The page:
Review Summary: A modern singer-songwriter album with a few strong attributes but is overall forgettable as a whole.
As of late Matt Costa is becoming a better known artist. Still shrouded in his indie under glow he has yet to reach any true mainstream success, however the occasional song such as “Mr. Pitiful” is placed in a movie soundtrack, and does a fantastic job of catching attention and setting a mood. Sadly, that seems to be all his songs really do and the majority of the other tracks fail to bring anything of the same caliber.
Not to say that Costa is untalented, he is clearly in possession of an immense amount of musical ability. His voice is reminiscent of John Denver at times and the musical arrangements are rich and musically intellectual for the most part. Songs like “Lilacs” carry interesting chord changes and calming lead guitar parts, but the average listener would likely become bored. His voice fails to be anything more than a storyteller would and the emotion just does not seem to take hold. In a few choice tracks Costa delivers a solid amount of feeling but that does not remain consistent.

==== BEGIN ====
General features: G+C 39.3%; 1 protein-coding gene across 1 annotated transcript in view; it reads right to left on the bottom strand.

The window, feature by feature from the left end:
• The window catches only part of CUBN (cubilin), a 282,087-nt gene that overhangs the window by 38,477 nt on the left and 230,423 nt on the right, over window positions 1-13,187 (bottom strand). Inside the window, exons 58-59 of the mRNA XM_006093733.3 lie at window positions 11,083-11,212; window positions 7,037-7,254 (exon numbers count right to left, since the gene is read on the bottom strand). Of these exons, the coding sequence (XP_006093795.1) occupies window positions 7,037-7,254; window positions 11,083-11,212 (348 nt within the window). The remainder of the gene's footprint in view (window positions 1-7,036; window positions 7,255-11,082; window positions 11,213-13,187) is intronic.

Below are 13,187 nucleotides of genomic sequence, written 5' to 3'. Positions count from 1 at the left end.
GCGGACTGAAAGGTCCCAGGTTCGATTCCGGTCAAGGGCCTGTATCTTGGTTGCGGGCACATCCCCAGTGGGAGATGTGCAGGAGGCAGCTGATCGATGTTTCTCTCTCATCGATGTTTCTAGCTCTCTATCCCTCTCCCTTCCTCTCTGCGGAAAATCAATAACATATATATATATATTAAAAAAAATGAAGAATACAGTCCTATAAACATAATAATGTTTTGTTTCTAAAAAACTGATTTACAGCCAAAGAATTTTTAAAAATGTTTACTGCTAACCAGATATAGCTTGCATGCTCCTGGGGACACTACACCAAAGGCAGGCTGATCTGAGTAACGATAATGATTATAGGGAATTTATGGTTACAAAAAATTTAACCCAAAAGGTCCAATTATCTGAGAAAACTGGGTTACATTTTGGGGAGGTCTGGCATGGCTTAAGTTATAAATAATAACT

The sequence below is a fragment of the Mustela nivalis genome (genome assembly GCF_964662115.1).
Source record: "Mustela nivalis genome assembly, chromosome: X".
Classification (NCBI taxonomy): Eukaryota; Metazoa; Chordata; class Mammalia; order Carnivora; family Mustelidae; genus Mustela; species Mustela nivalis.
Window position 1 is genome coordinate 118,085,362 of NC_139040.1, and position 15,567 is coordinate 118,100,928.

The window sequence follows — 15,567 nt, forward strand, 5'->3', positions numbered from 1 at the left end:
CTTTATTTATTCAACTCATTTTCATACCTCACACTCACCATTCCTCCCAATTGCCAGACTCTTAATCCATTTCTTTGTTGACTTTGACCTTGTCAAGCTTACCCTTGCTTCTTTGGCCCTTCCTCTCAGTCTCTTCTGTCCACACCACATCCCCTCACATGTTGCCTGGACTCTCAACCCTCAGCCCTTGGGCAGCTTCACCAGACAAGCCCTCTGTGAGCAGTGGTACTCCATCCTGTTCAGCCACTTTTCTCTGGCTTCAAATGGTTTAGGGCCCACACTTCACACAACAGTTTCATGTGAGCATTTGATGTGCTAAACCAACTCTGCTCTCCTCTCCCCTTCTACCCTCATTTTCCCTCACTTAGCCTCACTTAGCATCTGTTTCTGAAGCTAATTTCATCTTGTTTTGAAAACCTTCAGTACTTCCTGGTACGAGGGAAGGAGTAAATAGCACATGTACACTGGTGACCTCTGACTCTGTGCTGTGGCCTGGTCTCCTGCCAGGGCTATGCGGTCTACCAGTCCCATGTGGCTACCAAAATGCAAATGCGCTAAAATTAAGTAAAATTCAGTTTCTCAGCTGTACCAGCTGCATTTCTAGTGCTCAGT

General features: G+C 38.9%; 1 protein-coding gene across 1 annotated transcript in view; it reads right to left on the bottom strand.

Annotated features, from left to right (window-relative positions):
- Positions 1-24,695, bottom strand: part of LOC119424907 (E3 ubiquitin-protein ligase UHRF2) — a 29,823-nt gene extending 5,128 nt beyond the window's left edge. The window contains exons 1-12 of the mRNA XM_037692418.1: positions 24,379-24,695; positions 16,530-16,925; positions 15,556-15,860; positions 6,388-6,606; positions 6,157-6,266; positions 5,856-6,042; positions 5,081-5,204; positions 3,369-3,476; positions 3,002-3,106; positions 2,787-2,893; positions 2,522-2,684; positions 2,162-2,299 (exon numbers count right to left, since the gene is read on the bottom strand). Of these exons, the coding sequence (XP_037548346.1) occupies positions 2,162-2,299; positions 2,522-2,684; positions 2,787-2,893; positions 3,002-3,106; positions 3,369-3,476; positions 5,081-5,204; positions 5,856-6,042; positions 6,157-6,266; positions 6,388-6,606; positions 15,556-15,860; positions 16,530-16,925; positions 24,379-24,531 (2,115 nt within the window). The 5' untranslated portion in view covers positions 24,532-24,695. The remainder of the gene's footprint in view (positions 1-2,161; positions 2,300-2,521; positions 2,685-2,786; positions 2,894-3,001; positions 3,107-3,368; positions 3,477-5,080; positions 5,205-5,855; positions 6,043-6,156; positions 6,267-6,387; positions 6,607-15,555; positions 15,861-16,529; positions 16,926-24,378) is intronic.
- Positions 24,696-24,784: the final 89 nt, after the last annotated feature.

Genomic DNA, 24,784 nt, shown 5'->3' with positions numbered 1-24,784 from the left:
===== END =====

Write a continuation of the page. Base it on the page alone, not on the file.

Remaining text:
A big issue seems to be that the folk inspired tracks on the album do not seem to come across as genuine. The chord progressions are not exactly generic, but they seem uninspired, and his voice sounds exactly the same in every track like they hold no individual meaning; almost formulaically unemotional.
In some ways Matt Costa almost reminds me of a male Norah Jones. He seems to be so focused on the tone of his voice and the musicality of his songs that he fails to convey the emotion that we all look for in a singer-songwriter. Not to say that he is not a good songwriter, it is more that he needs to really delve into the music to be believable. “Vienna “is a prime example of this.
At times it seems like he deliberately takes parts of other artist’s melodies and changes the last note or two. For example the melody in the title track seems to borrow a large portion from Neutral Milk Hotel’s “Two Headed Boy,” and I am not sure at all what to think of that, especially with it being the title track. At other points in the album it feels the same way, but the songs they relate too are not as obvious.
The album as a whole functions well aside from the transitions between stripped down folk songs and full indie rock tracks, but they are not so deterrent that they ruin anything. Songs like “Mr. Pitiful,” “Trying To Lose My Mind,” “Never Looking Back,” “Bound,” and “Miss Magnolia,” are standout tracks but the rest of the album is forgettable.